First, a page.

Research on hobbies in the field of culture and art for children with special needs
The University of Eastern Finland is investigating the opportunities for young people in need of support to participate in art and cultural activities. The aim is to remove obstacles of hobbies, for example by training instructors. The same work is done in Russian Karelia.
A study has been launched at the University of Eastern Finland to map the hobbies in the field of culture and art of young people aged 12–19 who need support. The aim of the study is to find out what kinfd of hobbies the youth in North Karelia have, what they would enjoy to do and what is needed for attending the hobbies.
- The topic is also on the agenda of the Finnish government, project researcher Satu Piispa-Hakala says.
The aim of the government is to guarantee a pleasant hobby for every Finnish child. Free leisure opportunities are to be promoted, especially in connection with the school day.
Piispa-Hakala has started the study by reading a lot of statistical data and reports on previous work in this field. - I also interviewed the experts who have developed inclusive practices for children or young people with support needs.
In order to develop the activity, it is important to take into account what the young people of North Karelia, their parents and teachers of art and culture themselves feel they need to enable participation. A questionnaire on hobbies and development needs has now been opened for these groups. Responses are sought from young people in need of support, their parents, and arts and culture mentors and teachers.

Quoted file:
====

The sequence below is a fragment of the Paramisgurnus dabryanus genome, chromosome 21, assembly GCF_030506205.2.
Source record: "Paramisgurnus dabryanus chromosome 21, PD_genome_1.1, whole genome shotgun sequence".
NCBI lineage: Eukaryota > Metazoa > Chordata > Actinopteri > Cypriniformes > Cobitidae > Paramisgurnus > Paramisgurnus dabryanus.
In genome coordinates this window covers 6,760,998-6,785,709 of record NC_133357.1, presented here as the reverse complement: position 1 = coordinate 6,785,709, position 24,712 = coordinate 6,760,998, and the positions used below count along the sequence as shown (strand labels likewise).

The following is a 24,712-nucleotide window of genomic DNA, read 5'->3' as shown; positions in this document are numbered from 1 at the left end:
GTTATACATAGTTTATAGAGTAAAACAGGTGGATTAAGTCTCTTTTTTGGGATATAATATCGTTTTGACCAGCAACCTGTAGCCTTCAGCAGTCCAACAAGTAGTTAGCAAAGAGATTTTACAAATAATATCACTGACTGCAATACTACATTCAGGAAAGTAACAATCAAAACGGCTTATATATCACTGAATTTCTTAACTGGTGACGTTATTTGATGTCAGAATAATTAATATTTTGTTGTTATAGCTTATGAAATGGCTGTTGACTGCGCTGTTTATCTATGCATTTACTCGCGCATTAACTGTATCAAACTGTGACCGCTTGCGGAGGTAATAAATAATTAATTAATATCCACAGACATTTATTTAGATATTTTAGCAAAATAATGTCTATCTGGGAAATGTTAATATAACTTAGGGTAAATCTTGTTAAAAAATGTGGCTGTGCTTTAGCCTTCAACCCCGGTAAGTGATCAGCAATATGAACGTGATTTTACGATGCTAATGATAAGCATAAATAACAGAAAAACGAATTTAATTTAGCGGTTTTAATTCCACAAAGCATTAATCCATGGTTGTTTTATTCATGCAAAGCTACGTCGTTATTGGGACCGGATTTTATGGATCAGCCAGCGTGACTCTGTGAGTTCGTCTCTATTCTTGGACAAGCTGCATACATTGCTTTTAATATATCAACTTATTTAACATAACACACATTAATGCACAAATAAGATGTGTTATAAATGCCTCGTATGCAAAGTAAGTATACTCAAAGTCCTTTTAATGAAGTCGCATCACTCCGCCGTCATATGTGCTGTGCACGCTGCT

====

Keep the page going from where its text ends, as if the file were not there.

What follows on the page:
From research to action - in Finland and Russia
The study was conducted in Russian Karelia in the spring, as it is being carried out as part of the New Cultural Horizons project funded by the European Union, Finland and Russia.
- Cross-border cooperation opens up interesting perspectives. On the Russian side, for example, they have a long experience of arts and culture education that is included to the school day, and it is interesting what kind of experiences they have and what we could use from their experiences in this regard, says Piispa-Hakala.
In order to make the best practices found in the research available to everyday use, training for instructors of hobbies in the field of art and culture will be launched in Joensuu by the end of 2020. The training also offers flexible remote participation opportunities to enable participation from all over North Karelia. 20 participants will be selected for the training. Similar training is also provided in Petrozavodsk.
- On the Russian side, it has also been noticed that cultural activities can be an important resource for young people in need of support. However, hobby instructors may not have sufficient pedagogical or other skills to take into account the children's special education needs in teaching. As the problem is common, it makes sense to look for common solutions, says Sonja Kortelainen, the project manager in Finland.
In addition to training, research is also used to design participatory pilots in the field of arts and culture. - In practice, this can mean, for example, starting new hobby groups, or experiments with which support means a young person with special needs could participate in an existing art or cultural hobby group, Kortelainen explains.
The next step is to find schools and other organizations to pilot the found good practices. It is hoped that the pilot groups will be implemented during spring 2021.
- The key factor is the active participation of children. This means that children are involved, for example, in planning group activities. Even when they have support needs, Piispa-Hakala sums up.
Survey on arts and cultural activities for young people and parents: https://webropol.com/s/nch
Questionnaire for artistic and cultural hobbyists: https://webropol.com/s/nchopeoh